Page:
Thursday, June 19, 2014

Contemplating Change and the Student I Couldn't Reach

It’s hard to accept that there are some things in the world that you can not change. Or some things in the world that are not worth trying to change. I used to try to control everything around me, to craft a perfect world that fit exactly what I wanted it to be. Over the course of years though I have come to understand that I can not change everything, and that I should not bother to even try to change everything. Yes, there are things worth fighting for, things worth trying to change, but not everything is a battle to be won. Some moments are about acceptance. 

It is often important to see a person or situation for what it actually is and accept it for what it is, rather than pushing against it to try to change it. One of my friend’s fathers once gave her some sage advice. He told her that when you feel yourself struggling to swim upstream that is the time to consider whether it’s worth continuing in that direction. I think that there is a lot of merit to this idea, especially around the way that I used to approach change. I used to think that moments of resistance were ones to fight through, that the harder the struggle was the more worthwhile the endeavor. But I have learned that oftentimes the result is not worth the effort put into trying to make change.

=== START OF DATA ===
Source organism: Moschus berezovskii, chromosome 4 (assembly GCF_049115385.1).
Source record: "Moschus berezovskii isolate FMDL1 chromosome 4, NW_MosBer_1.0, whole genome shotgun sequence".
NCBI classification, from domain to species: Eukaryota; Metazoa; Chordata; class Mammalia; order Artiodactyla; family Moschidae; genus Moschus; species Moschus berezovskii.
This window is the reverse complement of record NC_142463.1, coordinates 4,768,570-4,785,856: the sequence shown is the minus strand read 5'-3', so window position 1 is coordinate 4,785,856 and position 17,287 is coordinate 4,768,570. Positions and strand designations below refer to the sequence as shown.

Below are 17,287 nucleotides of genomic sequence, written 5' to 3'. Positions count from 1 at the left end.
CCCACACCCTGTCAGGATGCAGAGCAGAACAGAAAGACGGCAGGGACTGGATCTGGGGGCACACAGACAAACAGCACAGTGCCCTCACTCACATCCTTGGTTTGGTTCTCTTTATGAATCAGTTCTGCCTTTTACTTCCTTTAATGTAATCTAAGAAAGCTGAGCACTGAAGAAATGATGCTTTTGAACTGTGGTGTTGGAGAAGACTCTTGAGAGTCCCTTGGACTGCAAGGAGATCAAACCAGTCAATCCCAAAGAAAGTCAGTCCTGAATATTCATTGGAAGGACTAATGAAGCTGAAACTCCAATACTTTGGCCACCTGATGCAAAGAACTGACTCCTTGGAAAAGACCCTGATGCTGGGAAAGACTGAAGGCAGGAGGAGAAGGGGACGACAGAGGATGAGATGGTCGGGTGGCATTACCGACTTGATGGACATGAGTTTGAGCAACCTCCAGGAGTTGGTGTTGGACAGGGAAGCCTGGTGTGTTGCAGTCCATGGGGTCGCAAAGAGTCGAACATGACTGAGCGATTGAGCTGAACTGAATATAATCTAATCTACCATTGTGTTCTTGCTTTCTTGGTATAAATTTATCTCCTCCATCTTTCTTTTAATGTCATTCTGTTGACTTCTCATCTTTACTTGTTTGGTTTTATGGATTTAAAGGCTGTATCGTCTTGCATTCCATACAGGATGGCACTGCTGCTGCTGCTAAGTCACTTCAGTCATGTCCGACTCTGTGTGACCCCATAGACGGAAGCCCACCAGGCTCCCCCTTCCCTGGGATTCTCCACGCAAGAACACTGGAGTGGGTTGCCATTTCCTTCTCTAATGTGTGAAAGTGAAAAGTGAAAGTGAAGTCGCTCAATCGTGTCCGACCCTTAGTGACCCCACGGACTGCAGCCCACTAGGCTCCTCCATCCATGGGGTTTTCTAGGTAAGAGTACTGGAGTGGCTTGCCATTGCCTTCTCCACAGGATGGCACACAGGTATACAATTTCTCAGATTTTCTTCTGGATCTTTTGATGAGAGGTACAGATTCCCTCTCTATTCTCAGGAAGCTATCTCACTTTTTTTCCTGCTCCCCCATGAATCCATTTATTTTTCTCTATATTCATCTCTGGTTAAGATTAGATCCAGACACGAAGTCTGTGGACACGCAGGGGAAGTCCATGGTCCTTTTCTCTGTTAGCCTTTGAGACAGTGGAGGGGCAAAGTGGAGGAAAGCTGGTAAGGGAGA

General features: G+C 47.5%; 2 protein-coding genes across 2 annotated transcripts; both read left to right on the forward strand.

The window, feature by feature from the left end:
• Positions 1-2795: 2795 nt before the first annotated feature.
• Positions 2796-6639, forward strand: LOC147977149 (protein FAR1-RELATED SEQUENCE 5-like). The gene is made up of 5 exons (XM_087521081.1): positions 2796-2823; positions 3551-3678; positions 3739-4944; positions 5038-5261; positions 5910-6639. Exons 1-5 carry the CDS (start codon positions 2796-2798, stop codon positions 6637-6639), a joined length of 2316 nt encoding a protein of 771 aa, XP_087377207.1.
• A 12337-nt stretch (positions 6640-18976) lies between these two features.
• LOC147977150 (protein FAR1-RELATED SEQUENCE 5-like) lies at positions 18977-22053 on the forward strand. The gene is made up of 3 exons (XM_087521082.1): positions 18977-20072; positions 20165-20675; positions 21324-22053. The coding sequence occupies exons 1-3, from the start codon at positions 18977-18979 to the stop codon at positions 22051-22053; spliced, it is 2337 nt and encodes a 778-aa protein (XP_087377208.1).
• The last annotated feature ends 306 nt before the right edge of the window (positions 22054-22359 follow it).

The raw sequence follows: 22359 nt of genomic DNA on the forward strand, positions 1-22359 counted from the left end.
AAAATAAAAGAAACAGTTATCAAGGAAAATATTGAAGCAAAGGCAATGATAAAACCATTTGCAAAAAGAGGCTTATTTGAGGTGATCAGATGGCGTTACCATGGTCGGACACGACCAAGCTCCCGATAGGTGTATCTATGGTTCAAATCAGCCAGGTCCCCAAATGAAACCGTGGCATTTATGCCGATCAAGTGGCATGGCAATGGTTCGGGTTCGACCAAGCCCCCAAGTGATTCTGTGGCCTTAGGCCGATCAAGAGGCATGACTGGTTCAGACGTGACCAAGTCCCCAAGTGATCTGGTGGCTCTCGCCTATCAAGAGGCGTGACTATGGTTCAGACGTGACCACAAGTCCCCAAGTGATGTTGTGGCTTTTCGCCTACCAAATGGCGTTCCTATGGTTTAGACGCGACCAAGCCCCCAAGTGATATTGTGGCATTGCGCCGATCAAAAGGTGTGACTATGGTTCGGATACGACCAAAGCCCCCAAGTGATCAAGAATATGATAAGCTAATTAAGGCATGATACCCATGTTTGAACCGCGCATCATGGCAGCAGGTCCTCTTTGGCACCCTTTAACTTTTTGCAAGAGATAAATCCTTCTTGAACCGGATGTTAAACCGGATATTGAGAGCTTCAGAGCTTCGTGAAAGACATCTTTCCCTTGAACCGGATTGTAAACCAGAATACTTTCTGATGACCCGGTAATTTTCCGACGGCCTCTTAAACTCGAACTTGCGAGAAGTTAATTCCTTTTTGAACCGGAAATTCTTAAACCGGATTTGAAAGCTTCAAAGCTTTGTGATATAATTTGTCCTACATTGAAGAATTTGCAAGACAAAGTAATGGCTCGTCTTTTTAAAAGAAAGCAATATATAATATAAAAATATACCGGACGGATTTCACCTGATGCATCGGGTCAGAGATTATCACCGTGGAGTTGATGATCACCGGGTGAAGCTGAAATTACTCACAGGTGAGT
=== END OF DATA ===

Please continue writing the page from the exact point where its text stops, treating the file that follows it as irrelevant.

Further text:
This afternoon the student who I have been unable to make any progress with this year came into my study hall fifteen minutes late, without a pass, and demanding to go to another classroom. I told him that I would not let him leave the room since he came late and without a pass. He gave me a poorly crafted story to explain where he had been, but I reminded him that I would not let him leave again until I could confirm his flimsy alibi. 

He shouted at me, trying his best to swim upstream against me, protesting that he was “behind” in the class he was in, and that he needed to go there or he would fail. I did my best to remain calm, to be cool water to his struggle against the current. I suggested that since he is in the same situation in my class that he might want to get started on some of the English work that he was missing in the meantime. I suggested that if he needed to he could always and use his lunch time to go to the other class. He turned to me, looked me straight on and told me that it was “pointless” to do any English. Muttering that he was "too far behind to bother".